Buried at the end of the "A Crusade to Connect Children," BusinessWeek article are telling quotes by Nicholas Negroponte on the status of One Laptop Per Child computer orders. First off, he explains why India just said no with this interesting passage from the article:
[T]he Indian setback is the result of "an orchestrated campaign by small interests" in some parts of the country. "We are not sure of why this occurred." [says Negroponte]So while he sees a dark conspiracy against his ray of light project, Nicholas Negroponte still has guarded hope for India's participation:
He does have some theories, though, for the overall opposition that OLPC is encountering. "Considerable disinformation is coming from communities that do not want to see Linux on the desktop. There are also laptop interests that see us as competition," [Negroponte] points out.
India is still a target in the medium term, but for now he's looking to countries like Brazil, Argentina, Nigeria, and Thailand, where officials have been more encouraging. "We have moved on," he writes. "We hope India will participate in 2008.Adding to my perception that OLPC is all about sales and marketing, Nicholas Negroponte, ever the marketing genius, puts a positive spin on the recent order claim confusion:
And what of a report from ZDNet suggesting that the group's claims for those four countries are exaggerated? Negroponte says the critics are wrong. Argentina has signed a memorandum of understanding with OLPC, he says. Brazil has put money for OLPC machines into its budget for next year.Wait, isn't the blogsphere exactly what Mr. Negroponte is promising to expand by the millions with online all the time students? Should he then give some credit to those of us trying to offer constructive criticism about a project we back in principal but worry about in execution? Or at least shouldn't he believe his own organization's leadership and spokespeople? To quote the OLPC spokesperson:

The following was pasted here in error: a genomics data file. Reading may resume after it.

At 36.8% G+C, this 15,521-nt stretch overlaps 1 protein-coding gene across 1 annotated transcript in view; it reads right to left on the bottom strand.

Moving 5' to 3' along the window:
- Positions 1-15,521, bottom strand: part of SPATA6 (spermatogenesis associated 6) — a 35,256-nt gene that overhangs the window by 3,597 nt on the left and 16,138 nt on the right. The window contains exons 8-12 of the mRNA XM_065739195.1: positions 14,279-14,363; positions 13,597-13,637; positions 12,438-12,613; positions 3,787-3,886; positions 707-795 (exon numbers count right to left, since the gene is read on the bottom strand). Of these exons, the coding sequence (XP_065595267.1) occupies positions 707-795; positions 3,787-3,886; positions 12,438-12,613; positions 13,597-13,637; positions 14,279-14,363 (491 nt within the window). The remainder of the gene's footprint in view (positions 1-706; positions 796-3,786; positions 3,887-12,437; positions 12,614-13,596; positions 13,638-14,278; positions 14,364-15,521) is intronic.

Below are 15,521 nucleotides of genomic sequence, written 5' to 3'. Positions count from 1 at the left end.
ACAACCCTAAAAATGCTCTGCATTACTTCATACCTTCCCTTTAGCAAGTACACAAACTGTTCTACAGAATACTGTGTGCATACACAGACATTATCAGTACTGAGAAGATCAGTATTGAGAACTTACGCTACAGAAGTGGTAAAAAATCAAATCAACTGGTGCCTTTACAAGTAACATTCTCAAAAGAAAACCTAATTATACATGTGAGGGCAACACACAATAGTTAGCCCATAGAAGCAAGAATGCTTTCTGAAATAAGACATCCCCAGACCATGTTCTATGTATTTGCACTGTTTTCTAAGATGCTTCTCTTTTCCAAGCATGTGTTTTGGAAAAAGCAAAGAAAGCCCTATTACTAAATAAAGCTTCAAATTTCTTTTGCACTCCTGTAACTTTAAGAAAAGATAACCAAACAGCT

And leaders in Thailand and Nigeria are committed to the project, he adds. "Those four, Brazil, Nigeria, Thailand, and Argentina, feel pretty real to me, blogosphere or not," he writes.
"We have not signed any agreements for orders, but we are in communication with the countries mentioned. OLPC has asked that all interested parties wait to see a working machine before placing their orders."Okay, now we're clear then; Negroponte says its a go in four countries, his own organizations says no, and the blogsphere is just a distraction.